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Fall 2016 Publishers’ Preview: Five Questions for Sharon Creech

Publishers' Previews

This interview originally appeared in the September/October 2016 Horn Book Magazine as part of the Fall Publishers’ Preview, a semiannual advertising supplement that allows participating publishers a chance to each highlight a book from its current list. They choose the books; we ask the questions.

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Photo of Sharon Creech's granddaughter by Karin Leuthy

Photo of Sharon Creech’s granddaughter by Karin Leuthy

In Sharon Creech’s Moo, twelve-year-old Reena’s unemployed journalist parents are ready to leave the city and start somewhere fresh. Where? “Maine!” Reena suggests. And so that’s where they go.

1. Why Maine?

SC: I am drawn to the ways in which we are shaped by people and by place. Four years ago my daughter, son-in-law, and two grandchildren made a “quality of life” move from Washington DC to coastal Maine, luring my husband and me there, too. Wow! We continue to inhale Maine and its charms (including the scent of cows).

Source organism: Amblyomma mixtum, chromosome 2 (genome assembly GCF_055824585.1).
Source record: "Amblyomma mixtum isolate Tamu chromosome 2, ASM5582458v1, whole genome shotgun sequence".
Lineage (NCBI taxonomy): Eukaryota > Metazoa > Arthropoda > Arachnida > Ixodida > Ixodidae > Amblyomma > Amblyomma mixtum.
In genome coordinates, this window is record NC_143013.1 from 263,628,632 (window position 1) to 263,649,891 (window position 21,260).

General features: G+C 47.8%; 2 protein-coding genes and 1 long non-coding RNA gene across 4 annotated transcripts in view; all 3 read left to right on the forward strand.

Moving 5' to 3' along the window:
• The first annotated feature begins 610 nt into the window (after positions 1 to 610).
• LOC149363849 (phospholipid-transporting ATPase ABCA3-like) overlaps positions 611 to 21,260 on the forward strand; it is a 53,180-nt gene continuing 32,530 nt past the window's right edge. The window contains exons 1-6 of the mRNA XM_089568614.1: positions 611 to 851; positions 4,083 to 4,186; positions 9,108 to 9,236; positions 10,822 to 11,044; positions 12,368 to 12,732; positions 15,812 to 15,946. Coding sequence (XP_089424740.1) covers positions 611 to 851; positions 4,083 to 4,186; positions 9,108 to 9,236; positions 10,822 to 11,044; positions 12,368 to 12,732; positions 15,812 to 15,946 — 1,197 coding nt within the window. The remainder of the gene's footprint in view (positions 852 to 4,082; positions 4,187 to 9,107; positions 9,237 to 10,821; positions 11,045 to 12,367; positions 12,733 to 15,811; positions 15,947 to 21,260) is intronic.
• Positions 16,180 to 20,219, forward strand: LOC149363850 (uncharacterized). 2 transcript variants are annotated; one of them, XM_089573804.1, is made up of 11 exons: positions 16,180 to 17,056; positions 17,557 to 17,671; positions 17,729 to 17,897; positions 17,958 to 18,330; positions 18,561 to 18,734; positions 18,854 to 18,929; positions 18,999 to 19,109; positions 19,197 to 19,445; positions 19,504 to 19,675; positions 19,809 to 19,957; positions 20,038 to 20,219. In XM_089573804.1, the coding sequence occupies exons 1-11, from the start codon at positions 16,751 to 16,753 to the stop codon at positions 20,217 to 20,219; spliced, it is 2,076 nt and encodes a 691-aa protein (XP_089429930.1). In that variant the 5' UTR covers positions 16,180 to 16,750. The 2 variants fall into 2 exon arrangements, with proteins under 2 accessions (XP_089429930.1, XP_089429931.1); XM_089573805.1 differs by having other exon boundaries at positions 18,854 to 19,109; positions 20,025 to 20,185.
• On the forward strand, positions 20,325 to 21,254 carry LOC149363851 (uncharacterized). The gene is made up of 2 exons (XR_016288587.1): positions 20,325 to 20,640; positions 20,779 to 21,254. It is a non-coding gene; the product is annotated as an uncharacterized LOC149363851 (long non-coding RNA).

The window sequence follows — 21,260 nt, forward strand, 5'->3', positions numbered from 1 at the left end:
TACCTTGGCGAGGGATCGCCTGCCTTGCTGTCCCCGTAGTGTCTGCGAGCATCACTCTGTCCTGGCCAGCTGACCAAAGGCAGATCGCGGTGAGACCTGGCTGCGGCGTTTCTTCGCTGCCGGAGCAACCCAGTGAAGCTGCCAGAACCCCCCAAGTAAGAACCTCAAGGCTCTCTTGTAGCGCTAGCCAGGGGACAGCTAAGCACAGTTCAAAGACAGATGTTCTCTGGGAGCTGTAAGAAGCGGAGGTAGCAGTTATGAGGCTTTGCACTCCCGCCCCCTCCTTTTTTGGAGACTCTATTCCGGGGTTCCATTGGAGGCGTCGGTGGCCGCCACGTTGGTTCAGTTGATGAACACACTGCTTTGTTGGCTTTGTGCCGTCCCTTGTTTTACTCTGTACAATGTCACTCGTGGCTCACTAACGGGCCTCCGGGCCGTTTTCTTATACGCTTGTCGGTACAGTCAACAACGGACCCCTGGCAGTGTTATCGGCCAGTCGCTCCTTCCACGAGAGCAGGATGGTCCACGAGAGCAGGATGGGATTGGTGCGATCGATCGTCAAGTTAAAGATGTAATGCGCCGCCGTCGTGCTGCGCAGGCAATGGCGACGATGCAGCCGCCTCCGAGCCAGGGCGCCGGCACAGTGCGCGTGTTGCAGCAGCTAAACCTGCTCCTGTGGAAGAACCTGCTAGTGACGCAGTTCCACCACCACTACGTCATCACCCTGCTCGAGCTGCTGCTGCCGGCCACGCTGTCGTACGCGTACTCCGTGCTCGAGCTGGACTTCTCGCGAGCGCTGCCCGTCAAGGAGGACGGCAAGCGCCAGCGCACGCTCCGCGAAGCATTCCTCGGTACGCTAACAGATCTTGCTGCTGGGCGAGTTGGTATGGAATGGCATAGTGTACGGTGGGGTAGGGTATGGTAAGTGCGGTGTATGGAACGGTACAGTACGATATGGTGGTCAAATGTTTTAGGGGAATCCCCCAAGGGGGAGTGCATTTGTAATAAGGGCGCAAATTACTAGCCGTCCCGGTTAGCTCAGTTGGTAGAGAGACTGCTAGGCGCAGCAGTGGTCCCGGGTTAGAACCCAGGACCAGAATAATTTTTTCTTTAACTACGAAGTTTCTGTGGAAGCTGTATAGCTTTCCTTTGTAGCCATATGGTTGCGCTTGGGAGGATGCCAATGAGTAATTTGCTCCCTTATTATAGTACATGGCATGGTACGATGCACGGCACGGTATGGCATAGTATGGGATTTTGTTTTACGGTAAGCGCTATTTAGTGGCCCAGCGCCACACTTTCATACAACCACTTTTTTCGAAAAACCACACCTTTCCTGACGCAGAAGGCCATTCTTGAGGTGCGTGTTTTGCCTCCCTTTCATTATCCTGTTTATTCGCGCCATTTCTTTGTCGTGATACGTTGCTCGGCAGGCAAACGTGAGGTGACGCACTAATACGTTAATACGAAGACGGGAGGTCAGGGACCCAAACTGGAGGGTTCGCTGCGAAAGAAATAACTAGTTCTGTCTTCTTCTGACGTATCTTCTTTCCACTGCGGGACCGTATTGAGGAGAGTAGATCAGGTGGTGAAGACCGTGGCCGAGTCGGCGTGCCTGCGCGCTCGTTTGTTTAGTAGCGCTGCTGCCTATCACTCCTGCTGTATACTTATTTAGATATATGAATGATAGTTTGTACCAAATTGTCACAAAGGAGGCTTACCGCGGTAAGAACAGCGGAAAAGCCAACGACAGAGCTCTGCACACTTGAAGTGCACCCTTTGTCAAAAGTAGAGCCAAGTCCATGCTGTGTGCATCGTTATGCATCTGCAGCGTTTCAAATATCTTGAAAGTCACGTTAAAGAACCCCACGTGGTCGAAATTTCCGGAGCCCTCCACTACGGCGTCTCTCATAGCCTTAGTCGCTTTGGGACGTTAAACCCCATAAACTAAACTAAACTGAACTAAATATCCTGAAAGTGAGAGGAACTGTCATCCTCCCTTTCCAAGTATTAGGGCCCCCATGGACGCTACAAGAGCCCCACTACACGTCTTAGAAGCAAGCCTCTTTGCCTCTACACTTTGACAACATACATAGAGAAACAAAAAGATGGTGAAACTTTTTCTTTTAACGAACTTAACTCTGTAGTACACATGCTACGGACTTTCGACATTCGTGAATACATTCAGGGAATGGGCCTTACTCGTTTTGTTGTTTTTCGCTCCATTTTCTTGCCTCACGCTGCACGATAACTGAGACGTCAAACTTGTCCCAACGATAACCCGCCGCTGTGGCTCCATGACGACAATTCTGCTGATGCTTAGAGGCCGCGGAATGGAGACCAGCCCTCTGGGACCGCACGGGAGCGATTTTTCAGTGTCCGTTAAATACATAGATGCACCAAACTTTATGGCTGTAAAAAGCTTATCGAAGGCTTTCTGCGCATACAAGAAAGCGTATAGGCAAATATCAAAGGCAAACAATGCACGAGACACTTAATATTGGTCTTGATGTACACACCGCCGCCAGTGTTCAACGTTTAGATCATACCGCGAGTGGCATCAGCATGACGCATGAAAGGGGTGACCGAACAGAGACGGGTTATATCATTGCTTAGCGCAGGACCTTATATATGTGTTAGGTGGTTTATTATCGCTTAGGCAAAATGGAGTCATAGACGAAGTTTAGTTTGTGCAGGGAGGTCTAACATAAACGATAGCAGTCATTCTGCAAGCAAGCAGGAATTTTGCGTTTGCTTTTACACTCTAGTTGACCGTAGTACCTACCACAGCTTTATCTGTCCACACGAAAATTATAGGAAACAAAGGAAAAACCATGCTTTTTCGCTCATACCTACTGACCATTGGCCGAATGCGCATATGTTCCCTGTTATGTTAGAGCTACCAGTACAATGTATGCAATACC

2. Why did you choose to tell Reena’s story in verse?

SC: The form arrived this way, as a hybrid: moving between verse and prose, reflecting Reena’s varying moods and tones. Sometimes she is lyrical, sometimes more prosaic.

Creech_Moo3. You do some playing around with spacing, type sizes, etc. How did you decide when (and how much)?

SC: I let instinct rule, feeling that the “play” reflected Reena’s voice and personality.

4. In the end Reena, her brother Luke, and cranky neighbor Mrs. Falala made a great team. What do you think intergenerational friendship has to offer?

SC: So much, so much! In many of my books, I explore the ways in which grandparents or other older persons are shaped by the young, and the young are shaped by the old, in an evolving dance. In Moo, Mrs. Falala is softened by Reena and Luke, and in turn, Reena and Luke become not only good farmhands under Mrs. Falala’s tutelage, but they also become more empathetic toward her.

5. Do you think Zora the cow really was lonely?

SC: Yes, in a cowlike way.

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